Thursday, August 30, 2012

The Rachel Corrie court case and media repercussions


The Rachel Corrie court case and media repercussions

IDF D9 bulldozer
IDF D9 bulldozer like the one that ran over Rachel Corrie













Rachel Corrie, an American citizen, belonged to the International Solidarity Movement (ISM), volunteering in Gaza at the height of the Second Intifada. She was accidentally run over and killed by an IDF bulldozer, and the ISM and Corrie’s family have claimed ever since that the bulldozer driver ran her over on purpose, and that this was IDF and Israeli policy.  They have been relentless in pursuing the soldiers involved in the incident through the Israeli court system.
Yesterday, the Haifa District Court dismissed the Corries’ civil suit against Israel and their claim for symbolic damages.
Corrie’s family sued Israel over her death, charging that soldiers had either killed her intentionally or acted with reckless neglect. They asserted that the Israeli military was responsible for Corrie’s life even though she had knowingly placed herself in danger to thwart a military operation.
They were seeking a symbolic $1 in damages and legal fees.
Judge Oded Gershon rejected all of the family’s claims. “This was a very unfortunate accident and not an action undertaken with intent,” Gershon said Tuesday in a courtroom packed with spectators and reporters.
“The deceased put herself into a dangerous situation. She stood in front of a large bulldozer in a place where the operator could not see her. Even when she saw the mound of earth approaching her she did not distance herself as a reasonable person would have done,” he said.
Corrie’s death, he ruled, was “the result of an accident she brought upon herself.” The family’s claim that her death was intentional was “baseless,” he said.
International reaction has been entirely predictable.  For a prime example see the Guardian (for whom Corrie is somewhat of a pet project) here and here and here.  There are probably more but that’s more than enough to digest. The links are too numerous to go into in detail, but for those who are interested, here is a quick roundup (and a roundup of roundups).
Honest Reporting have produced an excellent analysis of media reaction to the judgement. Their salient point:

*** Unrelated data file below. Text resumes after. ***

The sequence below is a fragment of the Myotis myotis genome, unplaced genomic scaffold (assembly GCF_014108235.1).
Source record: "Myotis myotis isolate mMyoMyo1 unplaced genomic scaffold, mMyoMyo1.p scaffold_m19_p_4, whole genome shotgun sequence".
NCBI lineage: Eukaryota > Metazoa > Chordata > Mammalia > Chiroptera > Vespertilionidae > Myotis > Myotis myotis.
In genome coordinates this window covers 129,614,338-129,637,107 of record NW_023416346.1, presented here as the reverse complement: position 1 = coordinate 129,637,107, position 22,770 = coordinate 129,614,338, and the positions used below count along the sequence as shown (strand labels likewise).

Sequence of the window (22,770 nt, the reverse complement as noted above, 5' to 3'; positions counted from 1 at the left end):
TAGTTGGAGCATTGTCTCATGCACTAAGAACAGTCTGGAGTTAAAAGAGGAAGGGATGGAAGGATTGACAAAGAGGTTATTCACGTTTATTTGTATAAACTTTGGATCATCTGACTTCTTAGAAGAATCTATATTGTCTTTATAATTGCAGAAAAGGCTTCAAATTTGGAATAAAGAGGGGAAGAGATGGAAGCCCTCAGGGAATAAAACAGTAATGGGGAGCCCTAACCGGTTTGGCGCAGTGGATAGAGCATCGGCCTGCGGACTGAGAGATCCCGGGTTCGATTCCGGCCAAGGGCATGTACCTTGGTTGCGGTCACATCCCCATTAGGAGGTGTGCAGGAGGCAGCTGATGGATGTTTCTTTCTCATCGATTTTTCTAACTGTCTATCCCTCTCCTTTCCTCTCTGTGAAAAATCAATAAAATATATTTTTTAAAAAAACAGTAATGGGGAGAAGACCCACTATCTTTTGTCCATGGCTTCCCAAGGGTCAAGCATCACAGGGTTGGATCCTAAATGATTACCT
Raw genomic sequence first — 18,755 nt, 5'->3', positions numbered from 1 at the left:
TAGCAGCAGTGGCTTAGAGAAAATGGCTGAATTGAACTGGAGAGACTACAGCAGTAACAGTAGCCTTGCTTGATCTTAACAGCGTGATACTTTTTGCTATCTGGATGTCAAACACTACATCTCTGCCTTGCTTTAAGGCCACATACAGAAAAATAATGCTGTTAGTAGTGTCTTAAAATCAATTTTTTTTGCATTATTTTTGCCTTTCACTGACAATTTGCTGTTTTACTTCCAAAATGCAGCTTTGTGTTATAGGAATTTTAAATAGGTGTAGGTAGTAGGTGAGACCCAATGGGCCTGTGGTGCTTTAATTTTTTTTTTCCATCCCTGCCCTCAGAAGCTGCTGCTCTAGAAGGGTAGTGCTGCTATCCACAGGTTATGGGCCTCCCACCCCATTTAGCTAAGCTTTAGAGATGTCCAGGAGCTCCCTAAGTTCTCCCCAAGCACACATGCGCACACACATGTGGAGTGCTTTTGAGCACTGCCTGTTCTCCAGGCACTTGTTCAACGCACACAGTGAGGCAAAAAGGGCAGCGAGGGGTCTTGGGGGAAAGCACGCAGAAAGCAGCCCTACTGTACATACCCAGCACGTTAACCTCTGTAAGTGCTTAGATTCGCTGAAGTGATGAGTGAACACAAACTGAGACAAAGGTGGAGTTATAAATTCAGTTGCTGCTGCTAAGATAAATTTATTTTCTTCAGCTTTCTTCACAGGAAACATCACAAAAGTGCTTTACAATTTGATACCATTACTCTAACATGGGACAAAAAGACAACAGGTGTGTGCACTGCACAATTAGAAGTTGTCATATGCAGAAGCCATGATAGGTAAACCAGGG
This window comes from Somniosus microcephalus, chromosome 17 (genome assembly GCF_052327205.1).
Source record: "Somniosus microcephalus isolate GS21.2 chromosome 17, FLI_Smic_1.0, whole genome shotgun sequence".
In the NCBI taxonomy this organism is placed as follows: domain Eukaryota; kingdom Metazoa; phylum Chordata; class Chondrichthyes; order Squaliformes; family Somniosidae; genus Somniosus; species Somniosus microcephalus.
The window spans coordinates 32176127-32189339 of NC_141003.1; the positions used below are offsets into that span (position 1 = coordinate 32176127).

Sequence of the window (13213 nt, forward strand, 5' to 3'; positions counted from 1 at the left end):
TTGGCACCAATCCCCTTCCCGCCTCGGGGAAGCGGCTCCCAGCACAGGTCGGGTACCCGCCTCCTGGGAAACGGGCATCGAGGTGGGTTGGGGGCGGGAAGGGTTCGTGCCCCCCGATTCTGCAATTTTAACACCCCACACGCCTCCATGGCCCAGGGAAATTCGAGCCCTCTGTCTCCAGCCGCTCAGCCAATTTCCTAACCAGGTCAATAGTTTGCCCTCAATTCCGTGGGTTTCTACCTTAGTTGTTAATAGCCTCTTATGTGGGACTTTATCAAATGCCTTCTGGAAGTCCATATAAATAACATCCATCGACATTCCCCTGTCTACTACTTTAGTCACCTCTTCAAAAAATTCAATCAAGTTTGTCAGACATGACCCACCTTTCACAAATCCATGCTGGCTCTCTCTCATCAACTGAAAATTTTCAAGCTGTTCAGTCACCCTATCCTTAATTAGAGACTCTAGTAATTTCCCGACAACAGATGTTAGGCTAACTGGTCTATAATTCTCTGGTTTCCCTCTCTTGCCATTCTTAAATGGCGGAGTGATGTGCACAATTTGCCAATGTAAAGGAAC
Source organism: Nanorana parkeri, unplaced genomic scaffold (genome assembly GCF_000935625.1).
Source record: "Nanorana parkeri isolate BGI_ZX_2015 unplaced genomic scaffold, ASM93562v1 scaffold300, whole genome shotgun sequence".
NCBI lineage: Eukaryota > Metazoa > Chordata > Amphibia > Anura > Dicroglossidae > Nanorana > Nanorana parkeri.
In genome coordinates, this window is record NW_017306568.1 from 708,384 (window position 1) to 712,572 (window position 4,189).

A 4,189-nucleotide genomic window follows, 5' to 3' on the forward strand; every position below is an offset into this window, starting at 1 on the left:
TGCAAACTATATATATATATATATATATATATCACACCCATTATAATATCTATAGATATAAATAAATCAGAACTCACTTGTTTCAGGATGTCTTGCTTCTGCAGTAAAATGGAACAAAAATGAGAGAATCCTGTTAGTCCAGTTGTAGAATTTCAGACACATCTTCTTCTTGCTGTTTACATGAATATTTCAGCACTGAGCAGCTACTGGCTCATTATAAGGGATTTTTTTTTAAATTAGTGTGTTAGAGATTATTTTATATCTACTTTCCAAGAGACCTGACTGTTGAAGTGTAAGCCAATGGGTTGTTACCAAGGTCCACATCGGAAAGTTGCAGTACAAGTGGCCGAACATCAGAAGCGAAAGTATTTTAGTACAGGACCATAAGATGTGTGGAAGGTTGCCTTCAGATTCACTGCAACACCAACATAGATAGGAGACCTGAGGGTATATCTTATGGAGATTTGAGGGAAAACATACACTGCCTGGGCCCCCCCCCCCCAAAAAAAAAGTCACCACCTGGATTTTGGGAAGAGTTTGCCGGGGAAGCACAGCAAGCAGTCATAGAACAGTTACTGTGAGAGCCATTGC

Those that want to believe the worst of Israel will still do so despite this Israeli court verdict. Like other icons of the Palestinian movement such as Mohammad al-Dura, the death of Rachel Corrie will continue to be a stick with which to beat Israel irrespective of the facts or the investigations.
Elder of Ziyon’s post gives detailed background to the original incident, its repercussions, and media reaction today.  His accompanying picture of a D9 bulldozer (posted above) like the one which ran over Corrie demonstrates how impossible it would have been for the driver to spot Corrie.
CiFWatch has several excellent articles: “Put the ISM on trial” by Adam Levick; the ISM’s Fauxtography by Akus; and a thorough background of the ISM and its exploitation of Rachel Corrie by Hadar Sela.
Honest Reporting mention the following article in its report, but I read it before I saw HR’s post, and anyway I feel it deserves a separate mention: Brendan O’Neill in the Daily Telegraph wrote a sharp article on the secular beatification of Rachel Corrie.
This secular beatification of Corrie, who has effectively been turned into St Rachel of the Put-Upon Palestinians, captures everything that is wrong with modern-day solidarity with Palestine.
Corrie’s cheerleaders – which includes actor Alan Rickman, who turned her writings into a hit play – seem unaware of how much their sanctification of Corrie echoes the old crusading Christian desire to save foreigners from wickedness.
[...]
The transformation of Corrie’s life and death into a black-and-white morality tale – featuring a well-off white American who was pure of heart, poor little brown people who have no hope, and a Zionist entity that is supremely evil – sums up the boneheadedness of modern-day Palestinian solidarity.
[...]
Palestinian solidarity has become creepily anthropological. It increasingly treats Palestinians, not as a people who simply need more political independence, but as a threatened tribe that must be protected from further harm by “human shields” from the enlightened west.
[...]
They are effectively going to Palestine to find themselves, to try to give meaning to their potentially shallow lives through imagining that they can “save” an entire people and halt a “genocide” by standing in front of a tank or writing some blog posts about how tragic are the lives of cute Palestinian children. It is a peculiar form of solidarity that reduces an entire foreign people to the level of child-like victims who need the likes of St Rachel to save them.
Read it all.
As an antidote to all this poison, read Tom Gross’s “The Forgotten Rachels” about all the Israeli Rachels murdered by Palestinian terrorists.
http://anneinpt.wordpress.com/2012/08/29/the-rachel-corrie-court-case-and-media-repercussions/